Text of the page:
First, the key targets of the proposed import barriers, India and China, are relatively minor sources of imports of energy‐intensive goods. Most carbon‐intensive imports to the United States come from other developed countries that have stricter emissions controls than the United States and will therefore likely escape import penalties. Second, and more fundamentally, the trade provisions may be counterproductive. Global trade rules allow import barriers to protect the environment under certain conditions, some of which the main climate change bill appears to contradict. A trade dispute and possible retaliation is not in anyone’s interest, especially in a global downturn. Even if the United States was able to avoid formal dispute settlement proceedings, copycat regulations in other countries may be designed in a manner unfavorable to U.S. interests.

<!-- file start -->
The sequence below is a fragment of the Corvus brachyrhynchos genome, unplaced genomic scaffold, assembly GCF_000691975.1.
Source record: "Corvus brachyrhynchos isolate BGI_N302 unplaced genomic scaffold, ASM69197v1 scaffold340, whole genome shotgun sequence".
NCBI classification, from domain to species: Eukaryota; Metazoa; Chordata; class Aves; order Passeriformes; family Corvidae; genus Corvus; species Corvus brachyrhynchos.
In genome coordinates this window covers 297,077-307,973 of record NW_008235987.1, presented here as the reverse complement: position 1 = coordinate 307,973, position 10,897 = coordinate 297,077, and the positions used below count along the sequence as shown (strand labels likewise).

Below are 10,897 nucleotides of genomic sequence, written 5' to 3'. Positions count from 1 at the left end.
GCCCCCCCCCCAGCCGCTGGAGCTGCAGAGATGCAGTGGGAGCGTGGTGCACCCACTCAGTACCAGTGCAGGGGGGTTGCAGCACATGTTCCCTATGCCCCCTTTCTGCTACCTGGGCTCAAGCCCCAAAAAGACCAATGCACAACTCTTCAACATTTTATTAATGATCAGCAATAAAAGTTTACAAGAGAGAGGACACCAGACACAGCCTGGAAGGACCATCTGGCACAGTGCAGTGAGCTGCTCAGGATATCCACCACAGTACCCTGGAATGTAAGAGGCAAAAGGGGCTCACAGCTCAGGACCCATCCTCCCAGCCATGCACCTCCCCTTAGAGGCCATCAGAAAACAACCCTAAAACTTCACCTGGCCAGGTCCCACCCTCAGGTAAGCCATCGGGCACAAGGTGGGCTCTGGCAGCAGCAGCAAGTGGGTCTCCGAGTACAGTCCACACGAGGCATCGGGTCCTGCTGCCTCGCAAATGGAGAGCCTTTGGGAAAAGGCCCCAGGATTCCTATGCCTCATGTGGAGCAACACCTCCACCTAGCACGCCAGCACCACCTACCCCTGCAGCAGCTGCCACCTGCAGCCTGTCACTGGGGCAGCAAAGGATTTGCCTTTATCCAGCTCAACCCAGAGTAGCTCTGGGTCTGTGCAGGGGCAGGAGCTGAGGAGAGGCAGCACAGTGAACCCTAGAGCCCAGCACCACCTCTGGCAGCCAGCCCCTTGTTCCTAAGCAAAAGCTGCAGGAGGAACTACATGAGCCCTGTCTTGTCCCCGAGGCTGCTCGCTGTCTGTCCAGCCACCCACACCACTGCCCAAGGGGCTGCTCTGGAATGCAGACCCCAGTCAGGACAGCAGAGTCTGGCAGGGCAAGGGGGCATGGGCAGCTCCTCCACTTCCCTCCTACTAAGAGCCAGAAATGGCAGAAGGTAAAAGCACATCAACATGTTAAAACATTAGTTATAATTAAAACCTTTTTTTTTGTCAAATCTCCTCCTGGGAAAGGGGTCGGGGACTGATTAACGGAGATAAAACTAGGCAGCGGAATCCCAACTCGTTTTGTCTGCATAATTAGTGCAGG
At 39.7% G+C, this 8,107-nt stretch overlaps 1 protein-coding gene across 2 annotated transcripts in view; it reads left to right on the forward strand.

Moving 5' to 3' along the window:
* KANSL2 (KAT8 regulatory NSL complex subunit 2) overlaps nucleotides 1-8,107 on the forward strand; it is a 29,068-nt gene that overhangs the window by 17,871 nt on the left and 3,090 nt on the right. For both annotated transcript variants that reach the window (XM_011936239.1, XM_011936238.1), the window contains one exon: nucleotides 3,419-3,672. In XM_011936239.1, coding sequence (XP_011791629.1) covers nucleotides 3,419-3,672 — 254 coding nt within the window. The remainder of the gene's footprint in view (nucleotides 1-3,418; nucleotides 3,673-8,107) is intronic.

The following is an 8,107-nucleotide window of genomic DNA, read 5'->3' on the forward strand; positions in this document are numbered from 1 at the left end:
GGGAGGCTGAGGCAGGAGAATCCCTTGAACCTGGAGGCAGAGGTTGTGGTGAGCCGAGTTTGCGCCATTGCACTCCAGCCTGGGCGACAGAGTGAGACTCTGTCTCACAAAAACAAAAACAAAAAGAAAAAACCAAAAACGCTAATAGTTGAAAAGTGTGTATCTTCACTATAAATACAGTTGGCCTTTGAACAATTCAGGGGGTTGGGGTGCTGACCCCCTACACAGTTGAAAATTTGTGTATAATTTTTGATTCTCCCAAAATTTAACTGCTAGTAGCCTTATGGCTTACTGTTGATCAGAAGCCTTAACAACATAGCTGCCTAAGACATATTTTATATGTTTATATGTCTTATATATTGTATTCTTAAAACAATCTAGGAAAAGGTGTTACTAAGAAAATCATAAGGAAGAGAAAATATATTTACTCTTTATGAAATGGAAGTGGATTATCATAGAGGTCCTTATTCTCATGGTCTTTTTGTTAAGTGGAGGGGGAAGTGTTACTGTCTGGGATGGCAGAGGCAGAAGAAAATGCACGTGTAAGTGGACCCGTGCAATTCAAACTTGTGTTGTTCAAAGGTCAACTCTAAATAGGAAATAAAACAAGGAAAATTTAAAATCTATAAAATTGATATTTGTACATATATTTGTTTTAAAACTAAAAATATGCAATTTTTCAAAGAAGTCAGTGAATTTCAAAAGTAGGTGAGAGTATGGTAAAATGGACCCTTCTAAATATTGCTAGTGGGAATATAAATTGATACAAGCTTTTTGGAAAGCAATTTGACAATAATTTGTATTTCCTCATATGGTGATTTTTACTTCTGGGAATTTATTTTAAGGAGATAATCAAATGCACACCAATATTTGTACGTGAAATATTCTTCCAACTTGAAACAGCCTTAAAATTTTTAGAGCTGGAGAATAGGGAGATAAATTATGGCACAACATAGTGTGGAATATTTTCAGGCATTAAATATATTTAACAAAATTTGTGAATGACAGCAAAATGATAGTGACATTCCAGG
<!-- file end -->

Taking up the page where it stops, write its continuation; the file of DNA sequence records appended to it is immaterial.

To the extent that global warming is a real problem warranting action, it needs to be addressed globally rather than through unilateral efforts. Antagonizing trade partners through probably illegal trade measures will undermine efforts to secure global cooperation on climate change. A freer, more prosperous economy is a more auspicious path to ensuring a more rapid spread of environmental technology and the global consensus needed to combat climate change.